Welcome to the edge of the envelope. This is where new ideas are being pushed forward and explored. This is where the future of art and music is being born. This is where most musicians and artists are made or broken. This is where you’ll find everything that you’ve been waiting for, but never expected. […]
Like the first sip of a frozen milkshake or the stomach-churning sensation of a glittering carnival ride, Brittney Murphy’s latest flick, “Uptown Girls,” provides us with an instant ticket back to the heady excitement, reeling confusion and playful magic of childhood. […]
On DVD / Video:
An Academy Award-winning musical that is packed with blazing melodrama, high-powered dance numbers and plenty of pizzaz.
“Bowling For Columbine”
The Academy Award-winning documentary by Michael Moore is funny, controversial, relevant and just plain worth seeing. […]
All year I’ve been trying to provide an interesting cross-section of music and perhaps raise awareness about some bands that are starting to break but haven’t quite gone top 10 yet. I hope I’ve raised a few eyebrows in my choices of what to review and maybe changed a few minds. […]
On the surface, the plot of “Identity” is as simple as can be: 10 people check into a dingy motel on a stormy night. Unbeknownst to the eclectic array of worn-out travelers, a killer is in their midst.
One by one, the group is picked apart, and then found brutally murdered in a number of gruesome ways. […]
Question: what is crazier than the usual insanity of an Adam Sandler movie? Answer: an insane Adam Sandler movie with Jack “Hereeeee’s Johnny” Nicholson. The plot of Sandler’s latest comedy focuses on the misadventures of the misunderstood Dave Buznik. After “assaulting” an airline attendant, the meek Dave is sentenced to an anger management course. […]
This is the worst game I’ve ever played.
That was the beginning of the first draft of my review for Majesco/Terminal Reality’s “BloodRayne,” a game that pits a sultry half-vampire sadist against the pre-Nazi army. At the end of a six-hour marathon playing of the game, I had concluded that BloodRayne was just a typical action game, featuring nothing more than crude humor, lots of blood and a half-vampire with a well-endowed chest. […]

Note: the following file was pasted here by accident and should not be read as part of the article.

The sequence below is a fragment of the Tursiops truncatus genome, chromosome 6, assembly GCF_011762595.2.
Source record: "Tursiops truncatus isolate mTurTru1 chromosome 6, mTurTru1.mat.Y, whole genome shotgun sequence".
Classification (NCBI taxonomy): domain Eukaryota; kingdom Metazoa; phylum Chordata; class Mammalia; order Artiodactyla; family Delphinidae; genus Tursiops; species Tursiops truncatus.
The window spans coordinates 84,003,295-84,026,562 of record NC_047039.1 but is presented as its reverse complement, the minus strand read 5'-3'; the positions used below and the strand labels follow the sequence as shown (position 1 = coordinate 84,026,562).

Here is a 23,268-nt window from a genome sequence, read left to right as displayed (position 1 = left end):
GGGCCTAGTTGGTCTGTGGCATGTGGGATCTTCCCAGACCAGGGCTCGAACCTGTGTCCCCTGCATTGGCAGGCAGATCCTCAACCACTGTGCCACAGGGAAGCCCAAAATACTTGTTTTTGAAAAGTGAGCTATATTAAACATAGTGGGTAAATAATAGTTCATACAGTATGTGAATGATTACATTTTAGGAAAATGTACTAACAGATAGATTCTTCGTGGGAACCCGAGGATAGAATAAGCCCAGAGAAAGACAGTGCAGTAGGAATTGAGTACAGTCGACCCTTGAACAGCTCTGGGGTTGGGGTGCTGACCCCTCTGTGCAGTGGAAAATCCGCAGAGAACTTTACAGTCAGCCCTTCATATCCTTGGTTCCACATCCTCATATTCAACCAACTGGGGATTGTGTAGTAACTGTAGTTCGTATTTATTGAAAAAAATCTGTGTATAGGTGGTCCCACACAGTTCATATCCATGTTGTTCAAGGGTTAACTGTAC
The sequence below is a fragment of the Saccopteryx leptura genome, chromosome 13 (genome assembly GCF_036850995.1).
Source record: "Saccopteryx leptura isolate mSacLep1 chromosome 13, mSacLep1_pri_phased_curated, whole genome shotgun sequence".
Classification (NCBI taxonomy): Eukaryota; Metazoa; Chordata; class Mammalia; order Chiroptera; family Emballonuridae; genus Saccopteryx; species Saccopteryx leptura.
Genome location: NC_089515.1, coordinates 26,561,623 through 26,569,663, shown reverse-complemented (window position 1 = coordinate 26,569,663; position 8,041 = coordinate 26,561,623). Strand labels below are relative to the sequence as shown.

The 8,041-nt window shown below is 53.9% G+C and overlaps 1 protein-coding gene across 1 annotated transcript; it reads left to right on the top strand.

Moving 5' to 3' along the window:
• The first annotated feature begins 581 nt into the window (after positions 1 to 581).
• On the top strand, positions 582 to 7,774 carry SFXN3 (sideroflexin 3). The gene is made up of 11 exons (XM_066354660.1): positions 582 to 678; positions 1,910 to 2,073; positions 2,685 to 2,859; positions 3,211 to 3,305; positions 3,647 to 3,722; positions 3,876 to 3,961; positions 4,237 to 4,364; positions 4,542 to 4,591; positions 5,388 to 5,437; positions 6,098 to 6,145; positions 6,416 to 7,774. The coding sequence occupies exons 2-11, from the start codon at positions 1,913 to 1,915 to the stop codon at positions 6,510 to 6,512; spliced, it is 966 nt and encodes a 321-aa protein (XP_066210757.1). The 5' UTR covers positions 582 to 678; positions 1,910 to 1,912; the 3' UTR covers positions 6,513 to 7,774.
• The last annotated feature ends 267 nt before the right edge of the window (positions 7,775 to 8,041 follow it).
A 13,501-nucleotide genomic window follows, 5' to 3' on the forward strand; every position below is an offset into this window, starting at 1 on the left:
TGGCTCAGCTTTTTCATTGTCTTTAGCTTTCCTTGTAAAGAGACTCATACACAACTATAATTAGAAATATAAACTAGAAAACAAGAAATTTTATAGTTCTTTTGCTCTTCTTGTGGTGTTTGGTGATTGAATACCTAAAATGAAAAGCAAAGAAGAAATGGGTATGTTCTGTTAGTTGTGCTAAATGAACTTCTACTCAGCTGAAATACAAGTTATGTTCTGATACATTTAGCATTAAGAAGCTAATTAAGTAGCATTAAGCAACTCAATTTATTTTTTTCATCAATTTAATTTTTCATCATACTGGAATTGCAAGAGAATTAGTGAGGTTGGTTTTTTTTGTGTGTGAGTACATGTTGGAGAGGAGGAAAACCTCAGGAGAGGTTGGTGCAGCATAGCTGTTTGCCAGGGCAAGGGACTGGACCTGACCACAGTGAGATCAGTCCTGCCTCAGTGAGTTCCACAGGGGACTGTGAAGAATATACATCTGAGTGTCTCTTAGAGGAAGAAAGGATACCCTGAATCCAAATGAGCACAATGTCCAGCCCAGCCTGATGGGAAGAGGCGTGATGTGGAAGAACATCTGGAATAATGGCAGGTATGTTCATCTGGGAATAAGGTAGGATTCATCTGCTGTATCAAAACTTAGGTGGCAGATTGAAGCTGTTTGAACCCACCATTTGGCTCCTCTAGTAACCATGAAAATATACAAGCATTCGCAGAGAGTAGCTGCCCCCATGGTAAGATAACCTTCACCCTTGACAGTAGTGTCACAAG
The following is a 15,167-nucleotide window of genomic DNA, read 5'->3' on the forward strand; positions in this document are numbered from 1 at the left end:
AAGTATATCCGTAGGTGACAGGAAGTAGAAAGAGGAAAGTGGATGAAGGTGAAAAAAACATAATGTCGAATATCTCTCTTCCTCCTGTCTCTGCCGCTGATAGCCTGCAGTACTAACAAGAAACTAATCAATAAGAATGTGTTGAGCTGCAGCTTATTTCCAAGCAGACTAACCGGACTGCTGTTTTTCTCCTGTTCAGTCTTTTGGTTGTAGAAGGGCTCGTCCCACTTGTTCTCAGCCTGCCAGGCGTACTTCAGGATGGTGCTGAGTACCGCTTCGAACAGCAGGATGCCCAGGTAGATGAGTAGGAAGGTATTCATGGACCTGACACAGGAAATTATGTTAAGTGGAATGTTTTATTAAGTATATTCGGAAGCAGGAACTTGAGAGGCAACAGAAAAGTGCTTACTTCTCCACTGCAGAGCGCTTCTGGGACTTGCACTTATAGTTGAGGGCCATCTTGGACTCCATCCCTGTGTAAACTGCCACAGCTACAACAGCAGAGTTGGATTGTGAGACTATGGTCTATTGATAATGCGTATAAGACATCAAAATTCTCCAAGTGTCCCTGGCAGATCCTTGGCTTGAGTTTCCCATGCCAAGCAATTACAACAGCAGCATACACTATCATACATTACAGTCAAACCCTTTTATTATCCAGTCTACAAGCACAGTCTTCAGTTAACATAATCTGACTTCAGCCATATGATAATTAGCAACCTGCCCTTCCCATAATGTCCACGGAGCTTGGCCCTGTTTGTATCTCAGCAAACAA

“Head of State” was funny as hell. It may just have been the people I went with, because not all of the audience was laughing quite as hard as the group I was with. “Head of State” is not a perfect movie and it has a couple of jokes that are a little overdone, but overall it was a light satire that reflected where some elections of the past have brought us and where some elections of the future may bring us. […]
The beginning of 2002 was a dark time. My then favorite Internet comedy site, the Brunching Shuttlecocks, was stagnating. It would be weeks between updates, and there was a growing dearth of humor in my life. My friends and I, alike, become moody and dissatisfied with life. […]
“View from the Top” was shelved for over a year. It was supposed to be released shortly after Sept. 11. Admittedly, this film added nothing to my life, and didn’t ever need to come out, but it does have entertainment value.
The movie’s premise is pretty simple. […]
“I’ve got promises to keep and miles to go before I sleep.”
Mr. Gray summed up the lives of the four main characters of “Dreamcatcher” pretty well when he uttered those 12 words.
Lawrence Kasden’s latest venture, adapted from Stephen King’s novel of the same name, chronicles the lives of four men – Henry (Thomas Jane), Beaver (Jason Lee), Pete (Timothy Olyphant) and Jonesy (Damian Lewis) – who are inexplicably tied to their past and to a fifth friend who made their future possible. […]
Ah, stereotypes. We all live by them at some point in our lives and most of us try to find ways to break them. “Bringing Down the House” is a comedy set around a few things, but the political message seems to be breaking stereotypes.
The film revolves mostly around the white, WASP-y world of Peter Sanderson (Steve Martin), a Los Angeles tax attorney. […]
After seeing “Bowling for Columbine,” I feel guilty. First, for wanting a job in mass media. Second, for ever having lived in fear.
Despite its title, this movie isn’t a dedication to the tragedies in Littleton. It isn’t a look into the psyche of the murderers, although creator Michael Moore provokes harsh criticisms of those who do such things. […]
There’s something about a man with an acoustic guitar who’s had his heart broken, lost his job and suffered tragedy, but can still sing about it that is a classic part of the musical tradition. Sometimes I wonder if the first song ever written was one of joy or sadness. […]